The Sacraments of Apollo and Novus Ordo Church Architecture

Dear Reader,

I just came across an interestingly description of the “highest sacrament,” that is, the “sacrament of Apollo,” in the Chaldaean Oracles, which reads: “culminates in the union of the soul of the initiate with the ray sent towards him from the sun.”

The Oracles further describe a literal tasting or imbibing of sunlight. On the surface, this ritual simply sounds weird and crazy. However, it must be remembered that the rituals of the Chaldaean oracles are integrally linked with shamanism and theurgy and thus possession.

As a result, the drinking of sunlight is only a representation of allowing the sun god entrance.

And who is Apollo? Well he is also called Ra and Lucifer among other things.

This sacrament of Apollo reminds me a very ugly Church of a former convent that I visited that was designed to allow the sunlight shine on the Novus Ordo table-altar during the solstice (winter, if I remember correctly).

Now why would an architect of a Catholic Church want to represent what at least looks like the sacrament of Apollo on an altar?

Is there a connection between the sacrament of Apollo and the notion of enlightenment and illumination popularized in the 18th and 19th century?

The “God” of Praise and Worship


Image result for praise and worship

Dear Reader,

I have been reading a work on the Chaldean Oracles, the work that is the basis of most of Western magic–especially Neoplatonic magic and theurgy.

One curious elements I have come across in the work  (and in all of my student of Neoplatonic magic and Gnosticism, in fact) is that Neoplatonism, theurgy, and Gnosticism all use images and words that are similarly used by Christians. “Father,” “Heavenly Father,” “Father of Lights,” etc.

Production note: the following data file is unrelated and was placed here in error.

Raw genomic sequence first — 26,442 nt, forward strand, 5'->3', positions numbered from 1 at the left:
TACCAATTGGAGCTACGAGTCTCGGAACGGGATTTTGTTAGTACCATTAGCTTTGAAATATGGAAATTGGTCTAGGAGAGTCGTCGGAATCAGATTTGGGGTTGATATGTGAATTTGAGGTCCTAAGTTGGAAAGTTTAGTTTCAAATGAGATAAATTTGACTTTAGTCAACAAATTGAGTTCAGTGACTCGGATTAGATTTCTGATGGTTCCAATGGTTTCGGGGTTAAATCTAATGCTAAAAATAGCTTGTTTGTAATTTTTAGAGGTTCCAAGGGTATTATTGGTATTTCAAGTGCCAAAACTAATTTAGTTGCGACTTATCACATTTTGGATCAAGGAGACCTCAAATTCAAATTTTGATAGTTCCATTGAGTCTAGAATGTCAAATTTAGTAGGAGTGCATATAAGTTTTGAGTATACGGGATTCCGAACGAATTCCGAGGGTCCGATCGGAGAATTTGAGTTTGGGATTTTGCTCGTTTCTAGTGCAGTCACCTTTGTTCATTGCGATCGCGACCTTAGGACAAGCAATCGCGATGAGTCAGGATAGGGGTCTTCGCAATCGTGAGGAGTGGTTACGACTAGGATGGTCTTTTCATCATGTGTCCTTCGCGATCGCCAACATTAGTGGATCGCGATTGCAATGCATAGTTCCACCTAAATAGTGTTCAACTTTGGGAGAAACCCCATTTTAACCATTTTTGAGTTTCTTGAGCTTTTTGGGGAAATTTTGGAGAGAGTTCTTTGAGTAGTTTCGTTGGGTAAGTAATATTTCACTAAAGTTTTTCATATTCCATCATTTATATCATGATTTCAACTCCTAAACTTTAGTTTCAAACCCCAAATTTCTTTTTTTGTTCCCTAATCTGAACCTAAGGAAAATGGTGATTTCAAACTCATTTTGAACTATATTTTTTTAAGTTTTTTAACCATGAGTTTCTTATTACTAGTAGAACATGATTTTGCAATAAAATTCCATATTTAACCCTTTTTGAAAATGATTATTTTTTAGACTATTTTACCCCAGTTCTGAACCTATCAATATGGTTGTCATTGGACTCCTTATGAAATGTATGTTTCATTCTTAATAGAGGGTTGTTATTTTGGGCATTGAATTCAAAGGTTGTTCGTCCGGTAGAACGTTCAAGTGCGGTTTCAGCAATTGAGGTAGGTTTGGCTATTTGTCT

However, these titles, when used in pagan prayer, clearly refer to other demons or Satan himself, not the Most Holy Trinity.


First of all, because Neoplatonists are not offering The Most Holy Sacrifice of the Mass when worshiping but rather are practicing shamanic rituals that induce possession and ecstasy.

Secondly, these pagan services include worship of other gods and daemons as well.

Finally, Gnosticism and theurgy have been repeatedly condemned by the Church as demonic.

However, if it is possible to use “Christian” names for God and even the name of Jesus (as New Agers do), in self-identified pagan worship, then it is also possible that the “Jesus,” “Father of Lights,” and even “Holy Spirit” invoked at self-identified Christian worship, which is actually a contemporary form of shamanism and theurgy, is actually demonic worship.

It is my contention that such rituals take place during “praise and worship” festivals that use the name of Jesus and other holy names of God but are actually worship of demons.

I have already written that praise and worship ceremonies clearly resemble Gnostic rituals. However, even the magic ceremonies of the Chaldeans included such things as “enchanting songs” and “ineffable words” (praying in tongues?) that induced “prophets” to speak in prophesy by summoning spirits.

This sounds a lot like praise and worship ceremonies in which the “Holy Spirit” (or more likely the demon called Apollo by the Greeks and Romans) is conjured through Evangelical praise music and a sweaty, narcissistic charismatic begins to babel and tell the people words of consolation in the form of “prophecy”–remember the demons have no problem telling the people super nice and affirming things.

Is this how the Holy Spirit works? Can He be conjured by a layman and to come and reveal New Age platitudes?